From Assemblymember Phil Ting

Regulating Facial Recognition Technology

In 2019, due to concerns about the use of facial recognition technology (FRT), I passed legislation that banned FRT's use in body cameras. At the time the technology could be used to misidentify innocent people as wanted suspects, including me and several lawmakers. But FRT has vastly improved since then, becoming an important public safety tool that's helping law enforcement solve cases, such as shootings, kidnapping, and human trafficking. But there are currently no limits on how officers and deputies use FRT. The bill I passed banning FRT use expired earlier this year.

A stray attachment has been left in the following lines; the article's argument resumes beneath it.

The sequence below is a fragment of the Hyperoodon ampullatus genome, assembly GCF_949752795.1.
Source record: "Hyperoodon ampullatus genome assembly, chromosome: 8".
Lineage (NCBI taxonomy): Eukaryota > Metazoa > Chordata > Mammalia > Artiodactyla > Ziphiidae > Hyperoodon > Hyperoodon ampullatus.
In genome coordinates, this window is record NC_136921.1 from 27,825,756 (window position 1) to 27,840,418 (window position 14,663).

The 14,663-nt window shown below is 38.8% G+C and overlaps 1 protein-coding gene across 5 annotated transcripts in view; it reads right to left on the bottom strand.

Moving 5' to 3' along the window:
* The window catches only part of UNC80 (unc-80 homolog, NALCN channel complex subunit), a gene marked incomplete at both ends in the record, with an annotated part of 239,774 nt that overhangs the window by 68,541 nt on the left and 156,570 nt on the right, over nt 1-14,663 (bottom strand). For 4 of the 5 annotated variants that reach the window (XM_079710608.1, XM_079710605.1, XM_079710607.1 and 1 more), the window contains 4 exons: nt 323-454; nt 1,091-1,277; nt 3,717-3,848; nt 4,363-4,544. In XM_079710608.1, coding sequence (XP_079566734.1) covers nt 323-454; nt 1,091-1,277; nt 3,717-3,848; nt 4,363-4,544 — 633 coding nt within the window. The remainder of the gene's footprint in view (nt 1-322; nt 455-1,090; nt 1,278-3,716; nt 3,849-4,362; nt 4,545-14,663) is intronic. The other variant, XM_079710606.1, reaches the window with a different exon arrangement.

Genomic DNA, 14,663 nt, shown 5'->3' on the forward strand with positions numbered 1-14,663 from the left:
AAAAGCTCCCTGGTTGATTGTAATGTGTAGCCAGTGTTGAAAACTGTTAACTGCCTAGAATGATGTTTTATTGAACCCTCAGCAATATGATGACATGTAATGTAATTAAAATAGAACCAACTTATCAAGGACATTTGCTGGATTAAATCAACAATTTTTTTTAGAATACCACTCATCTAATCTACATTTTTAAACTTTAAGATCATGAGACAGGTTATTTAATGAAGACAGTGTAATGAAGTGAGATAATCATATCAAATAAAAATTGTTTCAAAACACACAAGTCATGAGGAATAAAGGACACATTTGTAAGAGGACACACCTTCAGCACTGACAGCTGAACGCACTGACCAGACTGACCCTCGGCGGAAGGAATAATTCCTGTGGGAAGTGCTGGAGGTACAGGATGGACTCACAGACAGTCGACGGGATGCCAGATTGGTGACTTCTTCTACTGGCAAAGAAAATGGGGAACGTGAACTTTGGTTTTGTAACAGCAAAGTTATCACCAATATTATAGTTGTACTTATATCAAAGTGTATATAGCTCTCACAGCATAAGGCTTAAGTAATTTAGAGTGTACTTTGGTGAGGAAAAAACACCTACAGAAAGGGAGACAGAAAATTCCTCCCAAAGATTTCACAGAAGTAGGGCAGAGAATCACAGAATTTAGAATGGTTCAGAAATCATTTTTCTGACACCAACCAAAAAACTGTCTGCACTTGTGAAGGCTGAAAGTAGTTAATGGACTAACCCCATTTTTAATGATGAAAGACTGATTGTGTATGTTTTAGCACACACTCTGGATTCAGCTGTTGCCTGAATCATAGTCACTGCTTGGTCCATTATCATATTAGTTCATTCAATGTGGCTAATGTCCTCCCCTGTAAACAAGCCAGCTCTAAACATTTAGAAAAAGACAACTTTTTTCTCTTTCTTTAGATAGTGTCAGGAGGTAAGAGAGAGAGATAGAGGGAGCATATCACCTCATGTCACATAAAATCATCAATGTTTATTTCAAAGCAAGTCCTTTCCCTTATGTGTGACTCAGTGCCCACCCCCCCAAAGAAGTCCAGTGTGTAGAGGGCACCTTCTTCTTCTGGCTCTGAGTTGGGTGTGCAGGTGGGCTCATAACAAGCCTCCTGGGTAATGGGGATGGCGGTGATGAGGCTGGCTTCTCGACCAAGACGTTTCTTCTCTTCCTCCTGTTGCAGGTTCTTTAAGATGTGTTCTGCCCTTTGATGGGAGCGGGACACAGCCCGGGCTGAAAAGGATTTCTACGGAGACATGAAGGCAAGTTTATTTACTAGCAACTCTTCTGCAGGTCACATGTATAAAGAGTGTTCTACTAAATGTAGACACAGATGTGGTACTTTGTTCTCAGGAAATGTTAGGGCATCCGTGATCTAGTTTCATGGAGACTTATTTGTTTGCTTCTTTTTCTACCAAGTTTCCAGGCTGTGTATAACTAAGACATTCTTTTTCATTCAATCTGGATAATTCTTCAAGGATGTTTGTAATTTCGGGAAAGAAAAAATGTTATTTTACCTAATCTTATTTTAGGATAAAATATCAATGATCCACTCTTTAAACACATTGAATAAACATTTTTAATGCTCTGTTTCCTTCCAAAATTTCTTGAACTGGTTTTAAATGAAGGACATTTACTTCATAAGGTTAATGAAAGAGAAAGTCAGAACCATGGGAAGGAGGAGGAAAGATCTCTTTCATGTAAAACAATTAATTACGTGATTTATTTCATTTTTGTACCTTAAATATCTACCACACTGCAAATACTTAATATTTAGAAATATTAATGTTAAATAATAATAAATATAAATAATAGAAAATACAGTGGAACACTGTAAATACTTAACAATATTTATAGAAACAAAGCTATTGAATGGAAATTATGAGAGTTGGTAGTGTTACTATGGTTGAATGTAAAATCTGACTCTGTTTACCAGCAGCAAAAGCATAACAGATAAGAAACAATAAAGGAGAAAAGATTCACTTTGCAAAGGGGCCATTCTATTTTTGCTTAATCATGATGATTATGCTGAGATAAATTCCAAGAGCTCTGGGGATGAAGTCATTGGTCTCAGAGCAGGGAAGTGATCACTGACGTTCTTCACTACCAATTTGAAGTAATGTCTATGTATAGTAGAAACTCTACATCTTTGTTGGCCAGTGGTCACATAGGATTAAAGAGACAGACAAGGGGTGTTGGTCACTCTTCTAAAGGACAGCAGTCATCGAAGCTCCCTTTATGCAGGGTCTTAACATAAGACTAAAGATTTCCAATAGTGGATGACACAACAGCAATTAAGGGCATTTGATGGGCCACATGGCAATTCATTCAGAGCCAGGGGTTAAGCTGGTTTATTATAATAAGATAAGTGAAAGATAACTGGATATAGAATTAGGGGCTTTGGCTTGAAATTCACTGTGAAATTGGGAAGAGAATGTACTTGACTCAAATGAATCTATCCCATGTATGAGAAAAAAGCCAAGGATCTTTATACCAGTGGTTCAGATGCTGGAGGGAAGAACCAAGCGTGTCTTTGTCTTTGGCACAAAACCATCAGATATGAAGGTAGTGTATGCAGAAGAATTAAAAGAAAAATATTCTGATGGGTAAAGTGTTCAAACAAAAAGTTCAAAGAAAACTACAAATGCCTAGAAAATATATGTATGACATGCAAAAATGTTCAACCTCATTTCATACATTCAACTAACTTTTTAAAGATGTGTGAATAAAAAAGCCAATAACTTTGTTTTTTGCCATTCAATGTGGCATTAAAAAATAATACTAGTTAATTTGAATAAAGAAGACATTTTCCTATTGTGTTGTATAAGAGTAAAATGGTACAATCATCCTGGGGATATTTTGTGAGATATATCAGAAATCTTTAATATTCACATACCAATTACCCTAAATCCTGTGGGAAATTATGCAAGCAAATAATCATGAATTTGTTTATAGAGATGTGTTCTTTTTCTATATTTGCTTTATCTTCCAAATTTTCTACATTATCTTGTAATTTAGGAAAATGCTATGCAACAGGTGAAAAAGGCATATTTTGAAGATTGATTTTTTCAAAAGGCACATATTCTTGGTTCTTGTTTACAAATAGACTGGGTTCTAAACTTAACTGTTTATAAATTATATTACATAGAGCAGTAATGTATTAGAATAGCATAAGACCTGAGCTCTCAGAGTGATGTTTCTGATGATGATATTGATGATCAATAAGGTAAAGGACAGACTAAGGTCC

I have introduced AB 642 to govern its use in a way that strikes a balance between keeping communities safe, while also protecting our privacy.

AB 642 Press Conference

Under my bill, FRT cannot be the sole basis for issuing an arrest or search warrant, and the algorithm used by law enforcement must have been evaluated by the federal government's National Institute of Standards and Technology. Independent, substantial evidence - beyond an FRT match - will still be necessary for an arrest and conviction. This way, Constitutional protections are still in place, in case a false match does happen.

AB 642 protects our privacy and due process rights and lets us improve public safety at the same time.


Assemblymember, 19th District

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